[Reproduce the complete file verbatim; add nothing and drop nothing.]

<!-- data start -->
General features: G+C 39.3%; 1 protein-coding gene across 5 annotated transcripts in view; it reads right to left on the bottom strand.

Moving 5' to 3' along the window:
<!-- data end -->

General features: G+C 39.3%; 1 protein-coding gene across 5 annotated transcripts in view; it reads right to left on the bottom strand.

Moving 5' to 3' along the window: